Welcome to the fourth installment of the Sound of Music – My Top Five Albums Of All Time.
Think of this as a “deserted island” list of albums I’d want to have with me if I were stranded and these were the only albums I had on my iPod at the time (assume a solar charger and necessary waterproofing).
As a reminder, I present my main decision-making criteria:
In no particular order thus far we have:
Today we will add a fourth album to the list:
- “Speak to Me” – (Intro-Instrumental)
- “Breathe” (8/10)
- “On the Run” (Instrumental, 8/10)
- “Time” (8/10)
- “The Great Gig in the Sky” (“Instrumental”, 9/10)
- “Money” (8/10)
- “Us and Them” (8/10)
- “Any Colour You Like” (Instrumental, 8/10)
- “Brain Damage” (9/10)
- “Eclipse” (9/10)
While the sixties were a time of peace, love, music, and marijuana (and acid, and whatever else those crazy kids could get their hands on). If they were giving out awards for whose fans were the highest it’s no secret that Pink Floyd was likely the first band to hold the title across the Atlantic. With the Grateful Dead having formed around the same time they were leading the way by a country mile in the United States.
The only track I’ll skip on this album is the opening instrumental intro. Quite frankly, the composition is nothing short of perfection. Opening with a psychedelic instrumental reminiscent of something Monty Python would have written, the album sets the tone with “Breathe” and then moves seamlessly into an instrumental that finishes with a resounding “boom” before we get a jolt of surprise with the sounding of dozens of alarm clocks in “Time”, one of many instances where Floyd makes use of samples to augment their musical stylings. “The Great Gig in the Sky” was the first song where I noticed and really began to understand that a person’s voice was an instrument. The woman singing on this track doesn’t use a single word from the dictionary as she winds her voice up and down with “ooooohhhhhhh” and “ahhhhhhhhh” and “ooooooooooo” and it’s positively hypnotic. “Money” brings more distinctive sound bites and “Us and Them” sits in a natural spot as track seven, leading into another instrumental. The final two tracks, especially when played back to back without interruption, might be the greatest ending of all the albums in my library.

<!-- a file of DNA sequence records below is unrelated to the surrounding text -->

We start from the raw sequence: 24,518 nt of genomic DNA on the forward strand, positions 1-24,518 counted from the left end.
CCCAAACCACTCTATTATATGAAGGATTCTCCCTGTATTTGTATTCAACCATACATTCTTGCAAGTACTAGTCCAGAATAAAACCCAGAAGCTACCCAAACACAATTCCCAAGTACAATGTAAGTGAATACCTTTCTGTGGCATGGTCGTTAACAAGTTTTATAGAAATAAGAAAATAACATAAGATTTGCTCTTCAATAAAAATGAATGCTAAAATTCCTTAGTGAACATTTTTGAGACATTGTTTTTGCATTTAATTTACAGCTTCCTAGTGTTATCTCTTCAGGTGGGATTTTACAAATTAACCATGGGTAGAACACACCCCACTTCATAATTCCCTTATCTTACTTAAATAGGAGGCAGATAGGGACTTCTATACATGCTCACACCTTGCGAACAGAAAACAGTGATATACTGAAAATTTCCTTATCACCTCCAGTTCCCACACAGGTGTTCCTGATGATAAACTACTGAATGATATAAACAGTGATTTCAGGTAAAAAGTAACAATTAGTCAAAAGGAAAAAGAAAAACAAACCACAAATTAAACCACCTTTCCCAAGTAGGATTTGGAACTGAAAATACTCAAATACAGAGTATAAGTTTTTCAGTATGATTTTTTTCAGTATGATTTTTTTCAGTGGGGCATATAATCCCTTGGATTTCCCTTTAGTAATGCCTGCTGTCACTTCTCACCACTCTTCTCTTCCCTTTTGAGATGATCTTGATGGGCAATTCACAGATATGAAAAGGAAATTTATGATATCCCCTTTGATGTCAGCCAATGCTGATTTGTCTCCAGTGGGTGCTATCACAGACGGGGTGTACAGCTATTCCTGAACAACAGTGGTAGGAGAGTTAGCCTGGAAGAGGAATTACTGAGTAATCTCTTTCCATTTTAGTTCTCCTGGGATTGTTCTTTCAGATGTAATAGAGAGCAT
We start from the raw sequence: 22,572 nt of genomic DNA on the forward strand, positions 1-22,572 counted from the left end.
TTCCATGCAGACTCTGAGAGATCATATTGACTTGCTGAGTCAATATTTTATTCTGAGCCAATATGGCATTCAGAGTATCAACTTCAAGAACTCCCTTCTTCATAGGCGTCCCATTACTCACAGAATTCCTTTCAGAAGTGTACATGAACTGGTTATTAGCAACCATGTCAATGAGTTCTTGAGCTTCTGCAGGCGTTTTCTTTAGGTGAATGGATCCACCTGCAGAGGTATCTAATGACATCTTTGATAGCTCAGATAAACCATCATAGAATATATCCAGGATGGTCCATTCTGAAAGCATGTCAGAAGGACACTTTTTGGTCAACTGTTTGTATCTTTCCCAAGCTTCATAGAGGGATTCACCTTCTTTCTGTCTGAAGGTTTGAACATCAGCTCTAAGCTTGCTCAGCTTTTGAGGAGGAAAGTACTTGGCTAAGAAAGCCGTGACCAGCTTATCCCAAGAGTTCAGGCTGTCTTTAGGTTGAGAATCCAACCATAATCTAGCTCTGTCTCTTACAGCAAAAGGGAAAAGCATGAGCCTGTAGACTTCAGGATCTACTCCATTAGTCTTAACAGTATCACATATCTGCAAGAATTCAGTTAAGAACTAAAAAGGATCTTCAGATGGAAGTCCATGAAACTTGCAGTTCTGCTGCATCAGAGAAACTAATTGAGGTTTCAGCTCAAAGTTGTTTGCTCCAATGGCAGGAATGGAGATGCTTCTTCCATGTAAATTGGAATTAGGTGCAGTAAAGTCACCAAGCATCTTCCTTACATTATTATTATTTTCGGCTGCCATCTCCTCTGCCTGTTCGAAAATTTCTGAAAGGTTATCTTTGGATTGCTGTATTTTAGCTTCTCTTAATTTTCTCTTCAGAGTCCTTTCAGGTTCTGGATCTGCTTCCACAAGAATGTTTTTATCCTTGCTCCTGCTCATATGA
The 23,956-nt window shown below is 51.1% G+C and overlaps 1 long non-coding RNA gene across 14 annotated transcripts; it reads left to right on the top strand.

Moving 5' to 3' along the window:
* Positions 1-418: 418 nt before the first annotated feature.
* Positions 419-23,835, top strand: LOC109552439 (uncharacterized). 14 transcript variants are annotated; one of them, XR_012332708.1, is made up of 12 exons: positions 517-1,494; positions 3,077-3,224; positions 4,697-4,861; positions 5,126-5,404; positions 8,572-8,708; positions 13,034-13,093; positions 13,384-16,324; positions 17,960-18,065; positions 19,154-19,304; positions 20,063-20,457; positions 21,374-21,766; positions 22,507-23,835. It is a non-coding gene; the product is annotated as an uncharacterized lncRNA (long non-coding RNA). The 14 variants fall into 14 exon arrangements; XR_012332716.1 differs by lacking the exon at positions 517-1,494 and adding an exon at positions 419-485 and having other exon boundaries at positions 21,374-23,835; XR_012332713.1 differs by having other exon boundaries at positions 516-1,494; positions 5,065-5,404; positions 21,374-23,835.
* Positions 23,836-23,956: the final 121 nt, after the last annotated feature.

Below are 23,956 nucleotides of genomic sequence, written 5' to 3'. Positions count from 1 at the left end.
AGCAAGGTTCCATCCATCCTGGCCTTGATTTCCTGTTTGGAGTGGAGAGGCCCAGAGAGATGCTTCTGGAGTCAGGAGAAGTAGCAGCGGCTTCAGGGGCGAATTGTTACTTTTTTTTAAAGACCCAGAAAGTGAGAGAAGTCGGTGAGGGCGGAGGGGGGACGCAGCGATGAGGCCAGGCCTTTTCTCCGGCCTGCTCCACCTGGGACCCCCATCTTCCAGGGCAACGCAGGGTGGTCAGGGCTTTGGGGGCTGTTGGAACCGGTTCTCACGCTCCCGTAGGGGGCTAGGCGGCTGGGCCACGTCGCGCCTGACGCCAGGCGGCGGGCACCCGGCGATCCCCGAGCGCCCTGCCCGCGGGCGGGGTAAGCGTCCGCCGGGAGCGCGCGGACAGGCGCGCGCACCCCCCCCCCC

This album cover is probably one of the most iconic pieces of musical artwork ever created. Every kid who has heard of this album has tried to recreate this effect the first time they got their hands on a prism in science class.
For years growing up in Thornhill, I would drive past the “Becker’s” convenience store on Aileen Road and there was this big green electrical box with the Dark Side of the Moon album cover spray-painted in white on the side. The box has long since been replaced and is now obscured by a collection of overgrown trees but thanks to the fine folks at Google Maps and Microsoft Paint I’ve been able to recreate the image forever burned into my memory (that graffiti stayed on the side of that electrical box for years):
|Aileen Road Electrical Box with Modified Graffiti Courtesy of Andrew|
In 1994, I was fortunate enough to see Pink Floyd play at Exhibition Place with a lifelong friend, Jon, as well as a newly formed friend, Riaz (and a bunch of his buddies). As part of their Division Bell tour, Floyd played the entire Dark Side of the Moon album and to this day that remains one of my most memorable live concert performances.
How does hearing this album make me feel? Nostalgic, calm, peaceful, relaxed, poetic, introspective, and blissful. Which, I suspect, is just what Pink Floyd was going for.
Hey, since you’ve read this far if you’re looking to learn how to play guitar like one of the greats, I came across this website that gives you some free tips and tricks. They happen to have a section on none other than David Gilmour. Check it out over at Beginner Guitar HQ.
The fifth addition to round out the list and then a post where I put them in order, explain why, and list a bunch of honourable mentions.